Soon I will hit the long road that links the East Coast to the West.
Cross-country trips are a favorite summer tradition of mine. But I can’t brag to own it. My husband – he can be very creative when it comes to driving – started this ritual on 9/11.
“When I followed the directions to get home,” he told me after his speedy return from Boston to San Francisco. “I wanted to follow others. I could have gone anywhere.” He always paused there. “Anywhere.”
It is because of this pause, more an invitation than a silence, that, two years later, the six of us went on our first family cross-country trip. Since 2003, we have, over the course of several summers, first with the four children, then with three, with two, and this year with one, zigzagged across most of America.
Schoolteachers, of all people, know the importance of field trips. Traveling through America by car is a recommended field trip for anyone willing to grasp firsthand the size of these United States. For immigrant parents and their first-generation children, it is an obligatory journey.
It is a wonder we manage to get along relatively well when there is so little in common between the skyscrapers and eclectic neighborhoods of New York City and the pueblos and mesas of New Mexico, between the Maine pine trees and the Joshua trees of the Mojave Desert or between the industrial skyline of Columbus and the vast plains of Nebraska. The American flag, draped on a bridge in New Hampshire or a building in Wyoming, is sometimes the only tangible reminder that we are still in the United States of America. Even English, spoken differently throughout the country – yes, I can spot accents, too! – reflects the extraordinary diversity of the fifty states. Traveling through America, at the pace of a car, also provides an honest, sometimes brutal, but necessary reality check.
In August, when we pull in our driveway after a cross-country trip, the children always rush inside our home. It has been closed for weeks and doesn’t smell familiar. But the beds are made and like everyone else I lie down. But unlike my husband and the children, I never fall asleep easily after a cross-country trip. Even with my eyes closed, the quietness of my room never brings anticipated sleep. The infinity of the United States of America keeps me awake, restless, and hungry for more.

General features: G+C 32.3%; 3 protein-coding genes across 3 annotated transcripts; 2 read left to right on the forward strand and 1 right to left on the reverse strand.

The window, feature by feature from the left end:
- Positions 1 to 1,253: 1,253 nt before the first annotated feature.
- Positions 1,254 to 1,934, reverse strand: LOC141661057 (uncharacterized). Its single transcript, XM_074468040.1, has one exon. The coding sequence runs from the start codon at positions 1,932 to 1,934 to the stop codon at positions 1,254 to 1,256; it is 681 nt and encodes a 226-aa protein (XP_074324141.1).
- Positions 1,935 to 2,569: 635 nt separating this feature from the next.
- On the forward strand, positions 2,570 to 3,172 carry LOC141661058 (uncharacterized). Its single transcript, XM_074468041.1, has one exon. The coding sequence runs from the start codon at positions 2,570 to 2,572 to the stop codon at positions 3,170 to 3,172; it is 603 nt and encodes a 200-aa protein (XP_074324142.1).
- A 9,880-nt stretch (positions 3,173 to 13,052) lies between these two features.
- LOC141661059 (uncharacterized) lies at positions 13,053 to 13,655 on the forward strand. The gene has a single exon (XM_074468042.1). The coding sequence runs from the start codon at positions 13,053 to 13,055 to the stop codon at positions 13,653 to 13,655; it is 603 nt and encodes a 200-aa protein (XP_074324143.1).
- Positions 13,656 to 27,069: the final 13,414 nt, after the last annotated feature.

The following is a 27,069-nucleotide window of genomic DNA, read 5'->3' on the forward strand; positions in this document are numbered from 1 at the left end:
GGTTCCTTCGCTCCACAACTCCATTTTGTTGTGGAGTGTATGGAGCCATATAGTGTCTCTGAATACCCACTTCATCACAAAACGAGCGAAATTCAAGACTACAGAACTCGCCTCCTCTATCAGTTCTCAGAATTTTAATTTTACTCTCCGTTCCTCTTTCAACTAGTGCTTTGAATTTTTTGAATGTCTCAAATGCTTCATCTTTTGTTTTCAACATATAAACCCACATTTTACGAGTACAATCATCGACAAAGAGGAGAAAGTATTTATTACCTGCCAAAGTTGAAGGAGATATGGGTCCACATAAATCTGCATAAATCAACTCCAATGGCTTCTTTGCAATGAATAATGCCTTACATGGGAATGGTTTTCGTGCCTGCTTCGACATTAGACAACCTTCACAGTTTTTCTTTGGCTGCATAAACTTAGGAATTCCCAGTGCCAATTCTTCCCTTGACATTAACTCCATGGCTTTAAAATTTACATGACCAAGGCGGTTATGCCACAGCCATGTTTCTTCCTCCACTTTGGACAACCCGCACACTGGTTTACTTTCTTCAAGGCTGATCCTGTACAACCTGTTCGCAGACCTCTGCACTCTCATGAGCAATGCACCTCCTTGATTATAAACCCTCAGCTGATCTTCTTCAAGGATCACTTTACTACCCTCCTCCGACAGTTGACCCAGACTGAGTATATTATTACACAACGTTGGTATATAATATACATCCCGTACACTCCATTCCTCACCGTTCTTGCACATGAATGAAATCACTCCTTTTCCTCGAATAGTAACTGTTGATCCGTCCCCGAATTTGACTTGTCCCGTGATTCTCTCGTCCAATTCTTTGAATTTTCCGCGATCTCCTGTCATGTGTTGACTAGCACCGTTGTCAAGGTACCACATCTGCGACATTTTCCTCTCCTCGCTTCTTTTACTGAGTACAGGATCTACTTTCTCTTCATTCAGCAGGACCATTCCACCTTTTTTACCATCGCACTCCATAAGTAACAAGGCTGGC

American flags on the motorcycles. Bumper stickers on trucks: “Without trucks, America stops.” Bumper stickers on cars: “Got Jesus?” Waitresses working long shifts while their children are home. Gas attendants smoking behind the counter while customers get cheap coffee and donuts. “How are you’s?” at the rest areas. Smiles and nods at the free continental breakfast buffet. Miles under the wheels, trucks zooming by, sandwiches on the side of the road, and newspapers spread all over the car.
And the infinite beauty of a land as vast, as diverse, as generous, and as resilient as its people keeps me awake one more night.
In 2007, the French philosopher Bernard-Henri Levy published The American Vertigo. The book was written as he made his own cross-country trek, following the journey of Alexis de Tocqueville, who published Democracy in America in 1835 and 1840. Although Mr. Levy met interesting and well-known people that I won’t ever meet, his America didn’t smell, taste, or even look much like mine. However the title of his book drew me when I bought it in France.
There was no other possible title, I realized as I finally drifted away that summer.
And this is why, every year, I crisscross our country, in search of the vertigo that, like an addict, I need to remind me that I live in America.